Suppliers of every kind have felt the effects of COVID as both sides of the coin try and conserve cash. In fact, conserving so much cash that the late payment challenge has turned into a late payment pandemic. Everyone is affected and everyone needs a solution.
B2B payments present unique challenges for suppliers and buyers and unlike B2C retailers who generally accept immediate payment from the consumer, B2B sees itself mired in a sea of invoices and late payments.
Both NAB and Xero, in separate reports, found that late payments in Australia are piling up for the nation’s small and medium-sized businesses (SMBs). In its Supporting Economic Recovery report, Xero found a total of AU$115 billion in late payments every year and confirmed that 53% of businesses paid their invoices late.
Europe is in no better shape as data released by Sidetrade indicates the number of invoices outstanding longer than 10 days has grown between 50% to 80%. Sidetrade looked at 28 million B2B invoices for over 4 million companies and found that businesses are acting in their own interests to conserve cash by delaying or withholding payments. But by not making payments in a timely manner for products already received or services rendered, these companies are simply passing pain on to their suppliers and other vendors.
The picture in the US is just as bad as the penchant for paying with paper just exacerbates the situation. BigCommerce in their B2B Ecommerce Trend report, point out, old fashion payment methods such as purchase orders and trade credit continue to hinder early or on time payments.
Analysts predict the B2B Ecommerce industry is rapidly expanding and is projected to hit $1.8 trillion by 2023.
So, the propensity to hoard cash at all cost, compounds the already calamitous late payment issue and as the coronavirus continues, SMBs will be hit hardest. East & Partners research, commissioned by Scottish Pacific Index, found SMBs with an annual revenue of $1-10 million have been hardest hit by delays, waiting up to 66 debtor days on average. The range of payment times varied from seven days to over 4.5 months.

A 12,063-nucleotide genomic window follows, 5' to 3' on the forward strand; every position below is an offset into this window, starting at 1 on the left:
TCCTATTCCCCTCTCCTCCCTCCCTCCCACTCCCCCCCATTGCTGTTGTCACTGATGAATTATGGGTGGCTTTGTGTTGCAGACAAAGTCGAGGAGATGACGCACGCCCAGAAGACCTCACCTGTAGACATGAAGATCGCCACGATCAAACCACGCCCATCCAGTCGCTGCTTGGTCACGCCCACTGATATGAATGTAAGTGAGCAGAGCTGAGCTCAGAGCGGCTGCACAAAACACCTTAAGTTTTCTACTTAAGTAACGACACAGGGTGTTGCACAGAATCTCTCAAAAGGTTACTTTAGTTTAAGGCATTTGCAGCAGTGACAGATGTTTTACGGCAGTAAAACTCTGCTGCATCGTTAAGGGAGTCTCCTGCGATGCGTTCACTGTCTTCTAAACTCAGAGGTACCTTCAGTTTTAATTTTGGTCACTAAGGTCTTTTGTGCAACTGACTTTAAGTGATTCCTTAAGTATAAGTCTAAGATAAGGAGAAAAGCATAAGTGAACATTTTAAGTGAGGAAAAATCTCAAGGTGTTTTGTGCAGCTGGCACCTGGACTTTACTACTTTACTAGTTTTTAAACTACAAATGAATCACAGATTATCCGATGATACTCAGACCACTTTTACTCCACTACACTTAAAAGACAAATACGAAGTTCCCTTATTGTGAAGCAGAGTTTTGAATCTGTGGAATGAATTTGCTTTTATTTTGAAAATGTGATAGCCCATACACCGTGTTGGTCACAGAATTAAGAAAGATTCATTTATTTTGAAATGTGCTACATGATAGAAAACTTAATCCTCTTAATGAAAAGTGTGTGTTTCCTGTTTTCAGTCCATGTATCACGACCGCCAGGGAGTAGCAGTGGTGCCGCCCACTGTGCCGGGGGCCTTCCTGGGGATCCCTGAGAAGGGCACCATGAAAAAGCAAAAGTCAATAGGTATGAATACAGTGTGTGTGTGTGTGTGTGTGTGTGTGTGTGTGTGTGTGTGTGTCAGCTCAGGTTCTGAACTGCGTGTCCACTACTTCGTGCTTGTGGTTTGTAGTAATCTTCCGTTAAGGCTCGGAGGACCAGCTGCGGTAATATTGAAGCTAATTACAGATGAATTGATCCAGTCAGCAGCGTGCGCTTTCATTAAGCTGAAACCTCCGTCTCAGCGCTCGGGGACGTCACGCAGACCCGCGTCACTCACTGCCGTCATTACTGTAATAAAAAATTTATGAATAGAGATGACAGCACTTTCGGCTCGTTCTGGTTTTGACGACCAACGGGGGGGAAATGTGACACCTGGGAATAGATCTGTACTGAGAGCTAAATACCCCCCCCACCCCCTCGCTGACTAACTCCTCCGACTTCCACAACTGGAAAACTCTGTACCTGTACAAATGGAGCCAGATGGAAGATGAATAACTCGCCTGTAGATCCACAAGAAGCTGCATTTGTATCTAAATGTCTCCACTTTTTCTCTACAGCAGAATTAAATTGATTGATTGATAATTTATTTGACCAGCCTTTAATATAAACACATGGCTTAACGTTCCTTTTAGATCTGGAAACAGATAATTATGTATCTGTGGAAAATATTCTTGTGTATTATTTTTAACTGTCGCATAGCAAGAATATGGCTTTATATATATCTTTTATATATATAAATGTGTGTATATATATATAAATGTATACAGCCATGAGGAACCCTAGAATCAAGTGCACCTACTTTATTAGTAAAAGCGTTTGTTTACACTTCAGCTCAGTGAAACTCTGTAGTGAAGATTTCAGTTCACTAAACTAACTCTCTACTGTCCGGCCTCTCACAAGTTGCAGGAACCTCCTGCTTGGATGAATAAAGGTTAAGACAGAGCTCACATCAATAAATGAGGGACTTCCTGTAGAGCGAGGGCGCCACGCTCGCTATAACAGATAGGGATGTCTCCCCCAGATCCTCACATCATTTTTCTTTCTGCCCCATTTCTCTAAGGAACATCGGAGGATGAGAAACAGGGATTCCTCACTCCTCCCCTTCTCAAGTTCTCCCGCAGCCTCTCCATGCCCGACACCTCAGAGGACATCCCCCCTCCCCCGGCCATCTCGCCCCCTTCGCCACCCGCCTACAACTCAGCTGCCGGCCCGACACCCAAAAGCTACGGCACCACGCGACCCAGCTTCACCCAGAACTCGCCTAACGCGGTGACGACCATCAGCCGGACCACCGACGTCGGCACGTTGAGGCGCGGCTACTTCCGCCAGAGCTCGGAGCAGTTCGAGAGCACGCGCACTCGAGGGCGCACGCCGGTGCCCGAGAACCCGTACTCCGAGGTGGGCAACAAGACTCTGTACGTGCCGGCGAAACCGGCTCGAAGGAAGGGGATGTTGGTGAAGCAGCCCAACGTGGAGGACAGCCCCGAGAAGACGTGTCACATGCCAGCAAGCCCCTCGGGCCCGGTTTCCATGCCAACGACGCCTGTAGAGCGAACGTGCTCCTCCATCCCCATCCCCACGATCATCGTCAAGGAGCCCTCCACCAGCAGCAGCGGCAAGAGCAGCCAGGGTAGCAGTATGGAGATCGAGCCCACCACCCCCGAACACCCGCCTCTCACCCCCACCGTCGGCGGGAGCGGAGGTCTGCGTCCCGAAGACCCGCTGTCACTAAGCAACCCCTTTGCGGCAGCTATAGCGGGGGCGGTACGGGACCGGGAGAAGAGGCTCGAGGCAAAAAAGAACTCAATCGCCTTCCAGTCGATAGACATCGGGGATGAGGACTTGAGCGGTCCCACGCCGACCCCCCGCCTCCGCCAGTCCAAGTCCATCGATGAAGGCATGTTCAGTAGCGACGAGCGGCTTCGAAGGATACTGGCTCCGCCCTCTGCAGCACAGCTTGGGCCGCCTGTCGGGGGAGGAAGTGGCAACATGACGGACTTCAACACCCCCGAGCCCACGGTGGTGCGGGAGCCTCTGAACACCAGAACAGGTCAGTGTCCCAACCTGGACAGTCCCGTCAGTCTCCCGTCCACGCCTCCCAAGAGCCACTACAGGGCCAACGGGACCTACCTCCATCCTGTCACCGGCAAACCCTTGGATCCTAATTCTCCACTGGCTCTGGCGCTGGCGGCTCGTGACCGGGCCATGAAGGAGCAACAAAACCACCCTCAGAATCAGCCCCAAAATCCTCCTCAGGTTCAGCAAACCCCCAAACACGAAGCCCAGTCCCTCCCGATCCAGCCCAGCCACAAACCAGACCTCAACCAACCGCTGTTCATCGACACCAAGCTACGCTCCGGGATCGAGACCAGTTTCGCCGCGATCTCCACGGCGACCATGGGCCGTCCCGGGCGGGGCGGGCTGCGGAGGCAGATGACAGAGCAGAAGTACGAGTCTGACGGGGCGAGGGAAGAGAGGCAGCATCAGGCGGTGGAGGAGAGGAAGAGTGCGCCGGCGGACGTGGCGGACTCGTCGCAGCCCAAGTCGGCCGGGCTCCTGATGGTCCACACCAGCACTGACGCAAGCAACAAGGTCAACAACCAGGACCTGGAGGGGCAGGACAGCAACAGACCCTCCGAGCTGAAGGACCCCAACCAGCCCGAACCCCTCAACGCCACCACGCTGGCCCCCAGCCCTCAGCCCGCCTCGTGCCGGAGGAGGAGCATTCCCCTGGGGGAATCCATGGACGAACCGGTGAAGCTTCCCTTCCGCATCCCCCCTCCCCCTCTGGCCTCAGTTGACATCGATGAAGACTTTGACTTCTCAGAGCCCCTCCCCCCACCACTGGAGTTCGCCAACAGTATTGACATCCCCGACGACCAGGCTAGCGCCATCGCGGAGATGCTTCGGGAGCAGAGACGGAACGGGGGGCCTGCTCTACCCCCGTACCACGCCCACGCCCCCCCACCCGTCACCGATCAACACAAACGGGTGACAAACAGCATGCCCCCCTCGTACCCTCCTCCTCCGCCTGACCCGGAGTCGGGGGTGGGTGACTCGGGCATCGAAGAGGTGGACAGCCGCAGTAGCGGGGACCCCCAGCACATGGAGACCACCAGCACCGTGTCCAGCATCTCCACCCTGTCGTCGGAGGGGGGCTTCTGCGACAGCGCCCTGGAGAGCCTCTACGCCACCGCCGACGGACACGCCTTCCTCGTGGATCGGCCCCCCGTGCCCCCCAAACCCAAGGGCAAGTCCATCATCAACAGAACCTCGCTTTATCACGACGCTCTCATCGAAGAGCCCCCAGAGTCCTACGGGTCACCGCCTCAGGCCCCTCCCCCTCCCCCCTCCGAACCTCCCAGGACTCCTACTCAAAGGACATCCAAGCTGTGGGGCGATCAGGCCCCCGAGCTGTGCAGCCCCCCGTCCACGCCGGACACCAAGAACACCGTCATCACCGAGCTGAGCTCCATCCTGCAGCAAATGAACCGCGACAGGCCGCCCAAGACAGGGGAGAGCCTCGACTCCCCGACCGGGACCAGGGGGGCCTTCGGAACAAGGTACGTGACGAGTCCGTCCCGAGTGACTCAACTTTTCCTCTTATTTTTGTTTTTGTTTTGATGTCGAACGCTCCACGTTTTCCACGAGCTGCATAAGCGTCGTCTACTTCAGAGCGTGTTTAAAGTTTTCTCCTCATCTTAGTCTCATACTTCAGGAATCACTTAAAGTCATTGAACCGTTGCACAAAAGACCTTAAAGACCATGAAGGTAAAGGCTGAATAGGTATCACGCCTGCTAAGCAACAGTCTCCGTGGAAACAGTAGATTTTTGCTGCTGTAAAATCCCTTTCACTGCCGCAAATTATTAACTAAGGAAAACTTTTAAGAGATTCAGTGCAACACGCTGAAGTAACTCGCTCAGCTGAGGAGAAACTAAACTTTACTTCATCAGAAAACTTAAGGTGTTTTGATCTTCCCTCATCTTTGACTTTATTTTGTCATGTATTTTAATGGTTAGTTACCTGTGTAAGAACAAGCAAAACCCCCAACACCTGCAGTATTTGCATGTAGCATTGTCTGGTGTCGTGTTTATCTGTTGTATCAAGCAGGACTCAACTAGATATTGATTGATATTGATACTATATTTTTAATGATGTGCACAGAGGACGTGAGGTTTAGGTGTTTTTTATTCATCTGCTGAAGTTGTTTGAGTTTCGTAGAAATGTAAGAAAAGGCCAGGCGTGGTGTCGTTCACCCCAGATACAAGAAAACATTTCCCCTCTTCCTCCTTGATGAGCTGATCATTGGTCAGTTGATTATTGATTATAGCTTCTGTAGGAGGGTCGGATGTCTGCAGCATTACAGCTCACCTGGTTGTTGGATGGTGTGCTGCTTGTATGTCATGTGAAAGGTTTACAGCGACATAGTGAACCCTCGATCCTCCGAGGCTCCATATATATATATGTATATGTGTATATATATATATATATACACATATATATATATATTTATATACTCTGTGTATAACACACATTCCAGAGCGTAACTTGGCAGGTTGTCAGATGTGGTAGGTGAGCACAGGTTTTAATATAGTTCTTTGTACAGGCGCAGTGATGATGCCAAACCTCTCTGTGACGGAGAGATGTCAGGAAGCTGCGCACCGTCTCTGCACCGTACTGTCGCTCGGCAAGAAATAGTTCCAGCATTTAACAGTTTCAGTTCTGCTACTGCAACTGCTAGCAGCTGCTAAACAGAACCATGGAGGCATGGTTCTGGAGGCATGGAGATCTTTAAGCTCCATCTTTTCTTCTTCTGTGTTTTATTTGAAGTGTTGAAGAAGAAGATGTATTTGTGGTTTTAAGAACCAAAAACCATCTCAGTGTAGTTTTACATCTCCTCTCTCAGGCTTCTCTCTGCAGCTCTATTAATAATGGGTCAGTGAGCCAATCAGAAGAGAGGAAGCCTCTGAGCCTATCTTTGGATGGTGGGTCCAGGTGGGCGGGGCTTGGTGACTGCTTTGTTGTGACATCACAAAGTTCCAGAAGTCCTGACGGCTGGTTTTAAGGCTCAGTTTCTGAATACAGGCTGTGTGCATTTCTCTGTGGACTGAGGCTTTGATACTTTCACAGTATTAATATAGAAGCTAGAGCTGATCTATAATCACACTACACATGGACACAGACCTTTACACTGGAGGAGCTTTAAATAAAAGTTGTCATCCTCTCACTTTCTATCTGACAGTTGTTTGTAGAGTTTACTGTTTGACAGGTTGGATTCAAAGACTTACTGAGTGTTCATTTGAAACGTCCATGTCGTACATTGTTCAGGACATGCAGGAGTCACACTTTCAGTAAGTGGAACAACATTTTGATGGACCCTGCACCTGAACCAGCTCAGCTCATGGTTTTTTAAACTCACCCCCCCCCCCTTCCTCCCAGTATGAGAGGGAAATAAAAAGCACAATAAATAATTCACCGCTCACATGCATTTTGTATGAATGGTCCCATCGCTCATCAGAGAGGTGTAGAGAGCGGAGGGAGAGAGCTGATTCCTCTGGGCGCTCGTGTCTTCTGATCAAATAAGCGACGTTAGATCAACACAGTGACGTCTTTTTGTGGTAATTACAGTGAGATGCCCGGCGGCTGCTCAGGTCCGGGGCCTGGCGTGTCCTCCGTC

The report details that this figure is 3.5 times greater than the federal government’s economic stimulus plan attempting to keep the Australian economy ticking over during the COVID-19 shutdown. The worst-case scenarios see businesses waiting up to four months to be paid.
So, is there an answer?
The solution seems not to lay with the big financial institutions but rather Fintech and the agile thinking of the financial innovators.
Fintechs are filling the gaps and Neil Stewart, CEO of Wunderman Thompson Commerce, remarked: “We’ve seen Covid-19 dramatically shake up consumer retail, so it is unsurprising to see a similar pattern in the B2B landscape".
Their B2B Future Shopper report 2020, including over 200 B2B professionals, found that 46% of B2B purchases are conducted online and 75% of respondents were wanting to purchase from platforms similar to Amazon Business.
When looking at SMBs this figure raised to 87%, indicating that ecommerce technology has the opportunity to provide answers for efficiency and on time payments.
Covid certainly intensifies the late payment dilemma but it also intensifies innovation and entrepreneurship searching for solutions.